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Lectures 17 and 18

The Real Jurassic Park - Morrison and Tendaguru Formations

Although there are some excellent Middle Jurassic age assemblages of dinosaurs that are now coming to light, especially in China, we will be concentrating on Late Jurassic dinosaurs, simply because they are so well known. In this lecture we will examine the dinosaurs of the Morrison Formation of the western US and the Tendaguru Formation of Tanzania. In many respects, the two assemblages are quite similar. In the next lecture we will look at the fantastic preservation in the Solnhofen Limestone of Germany, which is about the same age as the Morrison and Tendaguru.

Late Jurassic World

The Late Jurassic World, 150 Ma.

By Late Jurassic time the opening of the central Atlantic was well under way. However, land connections still existed between North America and Eurasia, and through Eurasia, the southern continents.

Morrison Formation

Because the North American plate was drifting north through the Jurassic, the western US translated north through the arid belt (around 30 degrees North) into the southern part of the humid temperate zone. Thus, instead of red beds and dune sands, like those of the Glen Canyon Group, we have strata of variegated colors, with some red beds, but even more gray or even green units. Many of the mudstones that make the red and gray beds were soils and supported forests - dinosaur fodder.

Outcrop of the Morrison Formation in Utah

Outcrop of the Morrison Formation in Utah.

The Morrison Environment

Most workers on the Morrison believe the climate was at least seasonally dry. If we were to pick a modern environment with a similar climate, it might be in Kenya in the Serengeti Plain. This area is said be a Savanna, and it has often been said that the Morrison Formation had a Savanna-type climate. However, a Savanna is defined as being a vegetation type consisting of scattered trees with a ground cover of grasses or shrubs, with the trees covering less than 40% of the ground. It is usually assumed that the primary control of vegetation type is climate - so if you know the vegetation type you know the climate. However, during the Jurassic, there were no grasses, and there were no trees belonging to the flowering plants (angiosperms). So what does it mean to say that the area was a Savanna in the Jurassic? - not much! In fact, the most we can say is that the types of fossil soils present in the Morrison resemble those of a Savanna-type vegetation, and that it was at least seasonally dry.

What we know of Morrison vegetation itself, which is not much, is that it was dominated by conifer trees of the Cheirolepidiaceous kind (as earlier in the Jurassic) along with trees related to the modern Gingko, ferns, and horsetail rushes. An important point to remember is that flowering plants were not at all common, if they were present at all.

Insect communities were getting quite modern in appearance. Termites are especially important insects because they eat (and hence respire) huge amounts of plant matter. Although fossil termite nests have been found in Triassic strata (Chinle), by the Late Jurassic some termites were building gigantic nests some 30 m in height.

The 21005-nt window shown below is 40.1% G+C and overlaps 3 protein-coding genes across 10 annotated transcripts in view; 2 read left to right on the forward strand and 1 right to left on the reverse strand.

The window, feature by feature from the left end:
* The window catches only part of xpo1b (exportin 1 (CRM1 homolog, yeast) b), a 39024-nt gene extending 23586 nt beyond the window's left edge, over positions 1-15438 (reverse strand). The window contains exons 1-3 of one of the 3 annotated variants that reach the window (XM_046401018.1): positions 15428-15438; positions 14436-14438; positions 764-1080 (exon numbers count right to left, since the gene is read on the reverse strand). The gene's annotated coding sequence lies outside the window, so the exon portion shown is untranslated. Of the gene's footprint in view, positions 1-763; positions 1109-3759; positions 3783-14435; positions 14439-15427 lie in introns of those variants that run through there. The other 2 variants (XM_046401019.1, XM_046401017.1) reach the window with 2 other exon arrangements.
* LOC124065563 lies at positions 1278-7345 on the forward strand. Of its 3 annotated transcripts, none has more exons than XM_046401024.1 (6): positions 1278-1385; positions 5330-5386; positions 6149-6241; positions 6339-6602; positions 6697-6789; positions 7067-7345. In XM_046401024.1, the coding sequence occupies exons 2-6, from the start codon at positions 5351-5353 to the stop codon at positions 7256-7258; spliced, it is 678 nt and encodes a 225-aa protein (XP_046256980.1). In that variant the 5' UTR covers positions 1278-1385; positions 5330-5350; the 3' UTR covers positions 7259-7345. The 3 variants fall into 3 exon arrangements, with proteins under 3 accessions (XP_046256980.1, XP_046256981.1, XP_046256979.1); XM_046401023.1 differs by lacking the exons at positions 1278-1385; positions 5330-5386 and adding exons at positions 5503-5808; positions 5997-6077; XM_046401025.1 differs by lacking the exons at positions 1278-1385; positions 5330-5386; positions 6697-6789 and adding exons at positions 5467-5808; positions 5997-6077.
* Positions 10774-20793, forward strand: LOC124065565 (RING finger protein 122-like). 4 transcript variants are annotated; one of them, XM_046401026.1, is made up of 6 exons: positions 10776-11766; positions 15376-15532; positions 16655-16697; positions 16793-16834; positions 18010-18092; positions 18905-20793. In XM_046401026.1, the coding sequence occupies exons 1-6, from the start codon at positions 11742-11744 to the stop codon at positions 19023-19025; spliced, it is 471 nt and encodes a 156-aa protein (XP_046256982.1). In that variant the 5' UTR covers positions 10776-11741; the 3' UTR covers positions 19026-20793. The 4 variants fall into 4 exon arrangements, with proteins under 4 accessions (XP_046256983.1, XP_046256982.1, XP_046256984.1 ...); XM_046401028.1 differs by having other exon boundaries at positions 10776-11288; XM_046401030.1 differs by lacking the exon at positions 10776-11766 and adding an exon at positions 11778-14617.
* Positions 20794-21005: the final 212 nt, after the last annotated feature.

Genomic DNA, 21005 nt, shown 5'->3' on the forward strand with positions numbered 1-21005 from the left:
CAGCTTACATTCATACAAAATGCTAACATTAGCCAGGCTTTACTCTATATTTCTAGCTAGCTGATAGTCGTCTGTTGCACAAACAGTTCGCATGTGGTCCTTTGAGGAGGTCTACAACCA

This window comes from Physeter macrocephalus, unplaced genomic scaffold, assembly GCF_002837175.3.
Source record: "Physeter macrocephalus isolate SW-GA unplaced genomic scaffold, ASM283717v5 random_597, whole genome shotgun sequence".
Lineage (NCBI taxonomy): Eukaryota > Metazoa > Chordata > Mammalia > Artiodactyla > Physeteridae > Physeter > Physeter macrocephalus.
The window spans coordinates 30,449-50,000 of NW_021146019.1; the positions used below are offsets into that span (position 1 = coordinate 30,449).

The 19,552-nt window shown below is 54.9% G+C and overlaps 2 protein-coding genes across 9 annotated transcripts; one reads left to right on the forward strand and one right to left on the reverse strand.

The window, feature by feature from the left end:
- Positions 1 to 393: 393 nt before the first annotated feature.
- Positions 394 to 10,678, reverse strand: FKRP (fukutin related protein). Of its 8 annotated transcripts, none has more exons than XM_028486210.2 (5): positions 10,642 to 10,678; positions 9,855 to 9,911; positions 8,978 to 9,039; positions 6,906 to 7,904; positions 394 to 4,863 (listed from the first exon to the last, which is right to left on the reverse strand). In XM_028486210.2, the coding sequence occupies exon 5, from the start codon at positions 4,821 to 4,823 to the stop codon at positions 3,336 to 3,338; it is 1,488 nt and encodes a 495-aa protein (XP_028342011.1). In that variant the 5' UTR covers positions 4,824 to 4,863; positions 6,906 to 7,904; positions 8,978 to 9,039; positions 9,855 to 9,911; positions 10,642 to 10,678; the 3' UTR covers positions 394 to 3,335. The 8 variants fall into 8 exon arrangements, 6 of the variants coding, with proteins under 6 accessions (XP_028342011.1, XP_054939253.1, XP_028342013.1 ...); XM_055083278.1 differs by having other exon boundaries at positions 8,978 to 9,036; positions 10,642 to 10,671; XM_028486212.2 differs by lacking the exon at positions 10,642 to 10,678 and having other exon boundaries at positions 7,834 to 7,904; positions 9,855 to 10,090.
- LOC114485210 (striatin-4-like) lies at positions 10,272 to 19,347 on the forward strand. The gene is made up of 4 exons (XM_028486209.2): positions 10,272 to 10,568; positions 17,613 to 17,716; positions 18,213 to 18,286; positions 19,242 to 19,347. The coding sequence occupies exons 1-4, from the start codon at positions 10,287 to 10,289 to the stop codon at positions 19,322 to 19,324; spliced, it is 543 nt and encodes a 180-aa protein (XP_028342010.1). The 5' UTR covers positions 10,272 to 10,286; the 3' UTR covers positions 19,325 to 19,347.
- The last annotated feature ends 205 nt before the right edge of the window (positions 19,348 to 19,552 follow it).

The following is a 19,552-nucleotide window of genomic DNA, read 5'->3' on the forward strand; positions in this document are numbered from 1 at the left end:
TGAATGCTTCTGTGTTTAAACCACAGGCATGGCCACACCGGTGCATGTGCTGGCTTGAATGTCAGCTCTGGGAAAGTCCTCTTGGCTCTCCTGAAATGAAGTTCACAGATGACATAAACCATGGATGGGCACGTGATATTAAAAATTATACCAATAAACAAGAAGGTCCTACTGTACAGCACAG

Morrison termite mound

Morrison termite nest, courtesy of Steven Hasiotis.

The Morrison Formation is the most prolific source of Jurassic dinosaurs in North America. Thousands of bones of many hundreds of individuals have been found. The Morrison was one of the first units to produce bones during the Marsh and Cope wars and hence there is a long history of collection. Many fine museum exhibits of some of the most famous dinosaurs come from this formation.
Bones of sauropods at Dinosaur National Monument, Vernal Utah

Sauropod and Allosaurus bones excavated and left in situ at the display at Dinosaur National Monument near Vernal, Utah (Morrison Formation, Late Jurassic).

Tendaguru Formation

The richest deposit of Late Jurassic strata in Africa is the Tendaguru Formation, the best outcrops of which are in Tanzania in East Africa. Werner Janensch and Edwin Hennig of the Natural History Museum of Berlin uncovered about 225,000 kg of bones over a 2 1/2 year set of expeditions.

The Tendaguru strata differ from those of the Morrison in have marine interbeds. Little has been described about the climatic interpretation; however, continental reconstructions place the area in the southern hemisphere, but closer to the equator than the Morrison.

Overall the fauna of the Tendaguru is rather similar to the that of the Morrison. The most striking similarity is the presence of the giant sauropod Brachiosaurus in both formations. However, there are some notable differences, the most obvious of which is the absence of skeletons of large theropod dinosaurs comparable to the Morrison Allosaurus.

Dinosaurs of the Morrison and Tendaguru

I. Sauropoda

Cladogram of the Sauropodomorpha

Sauropod Cladogram
The most famous of the members of the Morrison dinosaur fauna are clearly the sauropods. A surprising diversity of sauropods have come from the Morrison and it is somewhat difficult to imagine how they effectively split up the available resources with such seemingly similar body plans. Like all sauropods, they have the shared derived character of having extra cervical vertebrae added to the neck at the expense of those of the dorsal series.